I'm not in the habit of recommending books I haven't read. Of course, the wonderful Rev. Sydney Smith said that reading a book before reviewing it was a mistake, because "it prejudices one so." But I am a follower of Scott Kirsner's blog, CinemaTech (you can see the link in my blogroll), which covers the new technologies and how the affect the film industry, so when he announced the other day in his blog that his new book was coming out, my ears pricked up. The book, Inventing the Movies:Hollywood's Epic Battle Between Innovation and the Status Quo, from Thomas Edison to Steve Jobs, I was excited. A history of the American film industry as told through its love-hate relationship with new technologies? There couldn't be a better time for such a book than right now, and Kirsner is someone who will have intelligent things to say on the subject. Officially the book isn't available yet -- it's not on Amazon -- but in reality, there's a link from his blog to the distributor, and I've already ordered my copy. (Heck, maybe I'll write about it after I've actually read it.) Anytime you have an opportunity to buy a book from someone other than a large chain store or on-line Goliath, you're doing a good deed for some undercapitalized David.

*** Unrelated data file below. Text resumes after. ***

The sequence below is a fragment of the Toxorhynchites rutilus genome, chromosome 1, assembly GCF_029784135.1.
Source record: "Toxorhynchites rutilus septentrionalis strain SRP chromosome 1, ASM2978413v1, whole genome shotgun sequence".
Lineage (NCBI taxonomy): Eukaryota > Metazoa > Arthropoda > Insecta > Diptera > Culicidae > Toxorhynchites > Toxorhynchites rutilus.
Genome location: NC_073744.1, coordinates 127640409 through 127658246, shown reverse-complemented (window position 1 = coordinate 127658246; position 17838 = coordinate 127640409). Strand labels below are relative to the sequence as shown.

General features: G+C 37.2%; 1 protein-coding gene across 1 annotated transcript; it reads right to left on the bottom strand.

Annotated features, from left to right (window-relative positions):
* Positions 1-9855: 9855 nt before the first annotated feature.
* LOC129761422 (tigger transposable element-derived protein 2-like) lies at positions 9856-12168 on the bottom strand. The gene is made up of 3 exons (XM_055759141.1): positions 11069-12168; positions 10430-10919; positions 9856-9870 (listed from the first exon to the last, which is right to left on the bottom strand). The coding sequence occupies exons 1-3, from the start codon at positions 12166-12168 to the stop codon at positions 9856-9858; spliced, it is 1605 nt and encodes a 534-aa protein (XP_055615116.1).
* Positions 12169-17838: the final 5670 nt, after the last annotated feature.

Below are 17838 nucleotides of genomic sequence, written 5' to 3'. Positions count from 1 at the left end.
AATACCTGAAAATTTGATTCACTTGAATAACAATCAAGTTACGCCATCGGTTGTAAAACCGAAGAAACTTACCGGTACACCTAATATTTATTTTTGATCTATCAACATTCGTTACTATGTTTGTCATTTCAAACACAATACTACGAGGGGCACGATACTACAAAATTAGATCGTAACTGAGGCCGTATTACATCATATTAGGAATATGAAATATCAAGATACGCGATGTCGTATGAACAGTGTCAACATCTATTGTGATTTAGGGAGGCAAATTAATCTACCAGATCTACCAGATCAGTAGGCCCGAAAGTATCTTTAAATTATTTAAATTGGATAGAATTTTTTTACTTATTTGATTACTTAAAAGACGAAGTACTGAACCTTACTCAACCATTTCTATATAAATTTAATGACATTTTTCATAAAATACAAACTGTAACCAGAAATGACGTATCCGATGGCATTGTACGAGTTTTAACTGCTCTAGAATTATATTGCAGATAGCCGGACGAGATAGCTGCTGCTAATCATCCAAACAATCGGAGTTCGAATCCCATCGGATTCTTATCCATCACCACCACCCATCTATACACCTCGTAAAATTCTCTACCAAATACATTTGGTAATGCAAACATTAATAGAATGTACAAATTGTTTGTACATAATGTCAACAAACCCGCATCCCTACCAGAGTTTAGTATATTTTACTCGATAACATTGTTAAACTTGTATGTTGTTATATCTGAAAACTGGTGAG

John Gianvito's Profit Motive and the Whispering Wind, which opened Friday at Anthology Film Archive, is brilliant for about 52 of its 58 minutes. It feels like a more overtly political version of a James Benning landscape film, an odyssey across the United States to show us plaques, memorials, gravesites, etc. of great American radical activists, the kind of people who seldom get memorialized in this country. We see Sojourner Truth's grave and George Jackson's, signs indicating the location of Shay's Rebellion and the Homestead Strike; there must be a hundred of these sites in the film, in roughly chronological historical order. And we hear the faint rustling of the wind in the trees, that element that Jean-Marie Straub said was present in silent film but missing from sound movies. (Straub would undoubtedly enjoy this film.) Most of these memento mori are in various states of disrepair, indicative not only of our neglect of many aspects of American history, but also of the inexorable work of nature on human-made objects. Gianvito underlines this secondary theme with a series of shots at the end of the journey, situating one of the last sites on an overgrown traffic island (if memory serves); through the leafy green trees we can see across the street and there is, lo and behold, the Golden Arches.